What is a Bonus
A bonus is any financial compensation, reward, or return over and above the normal expectations of the recipient. A bonus can be given to a company’s employees and executives, prospective employees, or shareholders.
BREAKING DOWN Bonus
In workplace settings, a bonus is compensation given to an employee in addition to his/her normal wage. A bonus can be used as a reward for achieving specific goals set by the company, or for dedication to the company – or even to join the company.
Examples of bonuses that are offered as an incentive include sign-on bonuses, referral bonuses, and retention bonuses. A sign-on bonus is a monetary offer to prospective employees who are perceived to be top talents. The bonus is meant to incentivize the potential hire to accept a company’s offer of employment over another firm’s offer. The initial payment is designed to entice the signing of an agreement that will cost the company more now for higher future benefits. Professional sport teams, for example, often offer bonuses to highly skilled players they're seeking to sign.
A referral bonus is given to an employee whose recommendation of a person for an open position with the company leads to the hiring of that person. Companies offer referral bonuses to their top performers to refer people whom the employees can vouch for in terms of great work ethics, high skills, and positive attitudes. If the recommended individual ends up getting the job, the recommender will be given a bonus.
Companies offer retention bonuses to key employees to encourage them to stay with the company, especially during stressful periods or during organizational changes. The financial incentive seeks to provide assurance management values their contributions with the company and would like to retain them.
A bonus may also be offered to employees as a reward for some exceptional work that has been done and completed. A performance bonus is offered when a project, quarter, or year has successfully been completed; when a team or employee goes above and beyond the required job responsibilities; or when special recognition is to be given to an employee. The bonus can be given to an individual, a team, a department, or everyone in the company according to each entity’s contribution.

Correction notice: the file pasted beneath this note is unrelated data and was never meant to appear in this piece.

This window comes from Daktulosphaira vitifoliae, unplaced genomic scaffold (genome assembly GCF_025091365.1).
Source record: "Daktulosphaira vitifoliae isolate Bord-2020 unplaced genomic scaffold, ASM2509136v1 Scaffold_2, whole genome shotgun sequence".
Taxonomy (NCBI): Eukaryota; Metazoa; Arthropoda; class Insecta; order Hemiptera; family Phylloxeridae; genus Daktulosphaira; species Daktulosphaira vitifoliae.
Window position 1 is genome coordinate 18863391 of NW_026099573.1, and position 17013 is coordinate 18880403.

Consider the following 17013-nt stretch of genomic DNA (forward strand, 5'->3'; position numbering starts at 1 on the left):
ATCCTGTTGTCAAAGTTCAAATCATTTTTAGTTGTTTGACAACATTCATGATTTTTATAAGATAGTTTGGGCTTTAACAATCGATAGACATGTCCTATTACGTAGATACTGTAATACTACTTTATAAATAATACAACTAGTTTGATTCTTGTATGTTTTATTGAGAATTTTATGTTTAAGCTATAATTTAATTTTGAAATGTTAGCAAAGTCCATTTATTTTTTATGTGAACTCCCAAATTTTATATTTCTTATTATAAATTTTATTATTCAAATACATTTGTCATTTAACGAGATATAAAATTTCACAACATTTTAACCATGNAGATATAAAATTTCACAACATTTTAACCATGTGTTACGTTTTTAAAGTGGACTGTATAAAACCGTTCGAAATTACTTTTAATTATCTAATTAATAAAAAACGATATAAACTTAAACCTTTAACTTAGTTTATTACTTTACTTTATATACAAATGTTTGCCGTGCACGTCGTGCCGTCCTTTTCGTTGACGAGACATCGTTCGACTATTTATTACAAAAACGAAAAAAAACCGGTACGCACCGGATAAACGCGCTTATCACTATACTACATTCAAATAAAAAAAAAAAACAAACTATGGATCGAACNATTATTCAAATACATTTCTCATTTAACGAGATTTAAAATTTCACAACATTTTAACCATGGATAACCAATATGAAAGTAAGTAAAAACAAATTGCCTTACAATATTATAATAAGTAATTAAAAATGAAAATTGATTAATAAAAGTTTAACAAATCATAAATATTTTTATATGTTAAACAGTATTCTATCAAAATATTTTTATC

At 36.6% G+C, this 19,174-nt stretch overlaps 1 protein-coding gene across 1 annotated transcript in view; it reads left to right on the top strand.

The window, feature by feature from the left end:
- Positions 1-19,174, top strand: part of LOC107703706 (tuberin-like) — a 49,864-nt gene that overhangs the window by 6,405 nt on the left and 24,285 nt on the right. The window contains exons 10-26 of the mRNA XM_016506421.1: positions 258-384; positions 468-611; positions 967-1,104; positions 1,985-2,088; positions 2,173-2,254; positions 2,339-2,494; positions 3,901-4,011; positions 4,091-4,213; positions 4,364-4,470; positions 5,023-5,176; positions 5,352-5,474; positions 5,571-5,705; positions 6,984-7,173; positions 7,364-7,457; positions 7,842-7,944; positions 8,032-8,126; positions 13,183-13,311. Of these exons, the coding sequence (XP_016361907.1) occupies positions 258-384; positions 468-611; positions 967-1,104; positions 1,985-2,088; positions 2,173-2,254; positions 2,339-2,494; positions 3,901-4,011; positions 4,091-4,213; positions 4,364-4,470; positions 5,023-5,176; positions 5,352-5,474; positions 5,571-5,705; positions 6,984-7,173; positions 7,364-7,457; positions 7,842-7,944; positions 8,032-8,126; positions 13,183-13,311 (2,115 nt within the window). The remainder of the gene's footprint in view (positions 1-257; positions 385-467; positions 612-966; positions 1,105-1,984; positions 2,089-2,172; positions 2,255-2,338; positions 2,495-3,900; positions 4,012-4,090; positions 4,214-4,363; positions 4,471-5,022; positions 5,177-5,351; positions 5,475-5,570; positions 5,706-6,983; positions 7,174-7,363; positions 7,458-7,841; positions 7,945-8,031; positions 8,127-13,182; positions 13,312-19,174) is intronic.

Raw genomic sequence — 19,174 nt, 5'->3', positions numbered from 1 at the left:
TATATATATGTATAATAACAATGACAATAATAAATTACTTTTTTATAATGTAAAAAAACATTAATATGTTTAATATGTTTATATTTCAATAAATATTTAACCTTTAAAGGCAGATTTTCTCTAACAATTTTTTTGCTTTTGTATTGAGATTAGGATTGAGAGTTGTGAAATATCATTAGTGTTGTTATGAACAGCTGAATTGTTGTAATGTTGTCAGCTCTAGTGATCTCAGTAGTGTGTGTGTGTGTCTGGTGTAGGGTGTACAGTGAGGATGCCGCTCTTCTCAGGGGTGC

A reward bonus may be a one-time offer or may be a periodic payment. Reward bonuses are not always cash. Sometimes they are paid out in kind in the form of stocks, gift cards, a day off, a holiday turkey, or simply just a verbal appreciation. Examples of bonuses given to an employee for a job well-done include the annual bonus scheme, spot bonus award, employee appreciation award, gain sharing bonus and milestone bonus.
Some businesses have an annual bonus structure built into employees’ contracts. In the event that the firm makes a profit during its fiscal year of operation, the profit will be shared amongst the employees, with executives in the C-Suite getting a larger piece of the pie. The spot bonus award is a micro-bonus payment, typically valued at around $50, given to an employee or team that deserves special recognition. The employee appreciation bonus could also fall under the spot bonus scheme or it could be its own separate award plan given to an exceptional employee. Workers who reach a milestone with the firm, say 10 years of employment, may also be recognized with additional compensation in cash or kind.
Not all bonuses are offered as an incentive or a reward. Some bonus payments made out to employees are not earned,and are given only because the individual is part of the company. Example of a just-because bonus is the holiday bonus, which ranges from payments in cash or kind to all employees to an extra month's salary in addition to the salary for 12 months already received.
In general, people assume that workplace bonuses are issued to reward workers who have adequate and above-average performance levels, and whose work benefits the company and generates more profit. You'd think a manager who pays bonuses to certain individuals on a lackluster team would likely need to explain his actions both to his boss and to the team members who didn’t receive bonuses.
However, recent studies indicate that close to 25% of all North American managers issue bonuses or some type of financial rewards to even the lower-performing employees. This includes those who fail to meet performance expectations. One study, conducted by Towers Watson Talent Management and Rewards Pulse Survey, also indicated that just short of 20% of these managers do not set any differences in target payouts based on employee performances.